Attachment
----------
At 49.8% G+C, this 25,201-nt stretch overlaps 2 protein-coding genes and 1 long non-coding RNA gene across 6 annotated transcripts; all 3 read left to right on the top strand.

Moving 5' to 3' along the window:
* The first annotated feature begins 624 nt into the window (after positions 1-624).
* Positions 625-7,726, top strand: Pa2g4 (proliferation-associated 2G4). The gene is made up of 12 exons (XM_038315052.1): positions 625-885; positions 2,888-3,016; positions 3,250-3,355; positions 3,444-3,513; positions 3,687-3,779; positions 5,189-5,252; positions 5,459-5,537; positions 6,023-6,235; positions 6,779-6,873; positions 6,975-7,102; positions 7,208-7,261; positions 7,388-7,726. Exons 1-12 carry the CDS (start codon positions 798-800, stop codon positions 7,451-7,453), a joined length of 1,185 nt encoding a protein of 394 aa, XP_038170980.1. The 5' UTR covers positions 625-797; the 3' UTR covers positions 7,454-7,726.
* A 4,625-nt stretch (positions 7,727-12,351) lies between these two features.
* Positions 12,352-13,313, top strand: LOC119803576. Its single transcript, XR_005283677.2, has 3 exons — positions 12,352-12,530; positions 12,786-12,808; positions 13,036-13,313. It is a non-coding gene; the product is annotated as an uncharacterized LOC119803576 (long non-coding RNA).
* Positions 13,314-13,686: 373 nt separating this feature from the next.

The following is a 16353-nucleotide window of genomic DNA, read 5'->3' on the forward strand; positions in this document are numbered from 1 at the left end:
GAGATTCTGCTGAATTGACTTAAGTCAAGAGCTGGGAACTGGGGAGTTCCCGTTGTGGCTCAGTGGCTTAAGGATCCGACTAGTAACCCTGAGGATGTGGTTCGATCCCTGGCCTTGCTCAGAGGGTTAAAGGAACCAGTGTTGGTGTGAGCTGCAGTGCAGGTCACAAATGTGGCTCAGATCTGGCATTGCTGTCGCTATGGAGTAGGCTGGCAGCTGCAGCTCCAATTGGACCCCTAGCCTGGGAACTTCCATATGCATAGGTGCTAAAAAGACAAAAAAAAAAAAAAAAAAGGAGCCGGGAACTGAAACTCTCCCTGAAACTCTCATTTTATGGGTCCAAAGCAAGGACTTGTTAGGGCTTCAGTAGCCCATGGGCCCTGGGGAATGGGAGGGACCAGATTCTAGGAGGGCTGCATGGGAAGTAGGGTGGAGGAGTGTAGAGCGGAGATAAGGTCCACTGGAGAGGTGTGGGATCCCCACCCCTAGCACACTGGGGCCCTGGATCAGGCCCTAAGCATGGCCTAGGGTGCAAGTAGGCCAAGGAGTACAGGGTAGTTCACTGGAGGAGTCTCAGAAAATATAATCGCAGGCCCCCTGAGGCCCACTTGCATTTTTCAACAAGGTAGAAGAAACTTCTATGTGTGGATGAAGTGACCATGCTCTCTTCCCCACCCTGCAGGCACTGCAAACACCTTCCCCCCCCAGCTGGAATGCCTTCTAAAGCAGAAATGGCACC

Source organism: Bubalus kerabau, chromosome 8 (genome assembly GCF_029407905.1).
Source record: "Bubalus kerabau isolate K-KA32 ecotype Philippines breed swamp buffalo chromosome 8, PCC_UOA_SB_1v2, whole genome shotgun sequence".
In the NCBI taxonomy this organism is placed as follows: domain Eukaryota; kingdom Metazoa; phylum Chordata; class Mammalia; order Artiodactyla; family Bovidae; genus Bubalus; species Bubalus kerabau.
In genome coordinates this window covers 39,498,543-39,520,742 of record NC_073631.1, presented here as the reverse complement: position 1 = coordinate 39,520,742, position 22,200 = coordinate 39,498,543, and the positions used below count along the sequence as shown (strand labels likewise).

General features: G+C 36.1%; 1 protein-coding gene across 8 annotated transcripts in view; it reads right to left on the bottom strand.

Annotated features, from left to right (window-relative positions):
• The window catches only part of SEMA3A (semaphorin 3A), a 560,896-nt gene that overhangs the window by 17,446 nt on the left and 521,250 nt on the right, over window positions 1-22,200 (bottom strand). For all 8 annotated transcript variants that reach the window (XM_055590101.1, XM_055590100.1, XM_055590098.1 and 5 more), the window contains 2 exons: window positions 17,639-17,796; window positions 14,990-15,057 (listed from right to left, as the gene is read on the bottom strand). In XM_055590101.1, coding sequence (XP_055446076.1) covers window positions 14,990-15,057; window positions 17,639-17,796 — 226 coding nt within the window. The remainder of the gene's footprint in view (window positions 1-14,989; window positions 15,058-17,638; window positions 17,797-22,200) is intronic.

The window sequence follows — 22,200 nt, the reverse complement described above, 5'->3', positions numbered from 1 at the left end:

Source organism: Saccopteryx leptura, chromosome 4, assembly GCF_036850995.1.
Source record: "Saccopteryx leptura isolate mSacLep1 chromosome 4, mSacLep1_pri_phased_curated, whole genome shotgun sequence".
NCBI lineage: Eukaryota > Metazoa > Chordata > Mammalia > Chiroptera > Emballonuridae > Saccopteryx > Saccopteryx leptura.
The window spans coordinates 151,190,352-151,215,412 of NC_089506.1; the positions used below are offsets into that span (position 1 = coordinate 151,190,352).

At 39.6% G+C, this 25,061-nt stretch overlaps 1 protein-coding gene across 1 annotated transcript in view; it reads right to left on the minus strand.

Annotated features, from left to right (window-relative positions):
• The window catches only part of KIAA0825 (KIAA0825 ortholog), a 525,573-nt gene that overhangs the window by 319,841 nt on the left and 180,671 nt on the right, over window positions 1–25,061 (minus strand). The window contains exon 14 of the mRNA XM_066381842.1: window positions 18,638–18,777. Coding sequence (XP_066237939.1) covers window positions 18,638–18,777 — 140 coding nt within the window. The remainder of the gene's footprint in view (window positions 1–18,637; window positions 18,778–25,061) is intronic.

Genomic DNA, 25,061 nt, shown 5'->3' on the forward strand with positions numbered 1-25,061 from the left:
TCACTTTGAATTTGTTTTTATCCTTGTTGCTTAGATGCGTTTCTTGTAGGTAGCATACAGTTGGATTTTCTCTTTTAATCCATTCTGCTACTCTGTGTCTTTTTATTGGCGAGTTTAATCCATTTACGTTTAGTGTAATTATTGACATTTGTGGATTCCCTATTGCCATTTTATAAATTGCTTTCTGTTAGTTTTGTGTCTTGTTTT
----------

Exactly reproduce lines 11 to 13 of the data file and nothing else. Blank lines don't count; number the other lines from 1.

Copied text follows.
Source record: "Bubalus kerabau isolate K-KA32 ecotype Philippines breed swamp buffalo chromosome 8, PCC_UOA_SB_1v2, whole genome shotgun sequence".
In the NCBI taxonomy this organism is placed as follows: domain Eukaryota; kingdom Metazoa; phylum Chordata; class Mammalia; order Artiodactyla; family Bovidae; genus Bubalus; species Bubalus kerabau.
In genome coordinates this window covers 39,498,543-39,520,742 of record NC_073631.1, presented here as the reverse complement: position 1 = coordinate 39,520,742, position 22,200 = coordinate 39,498,543, and the positions used below count along the sequence as shown (strand labels likewise).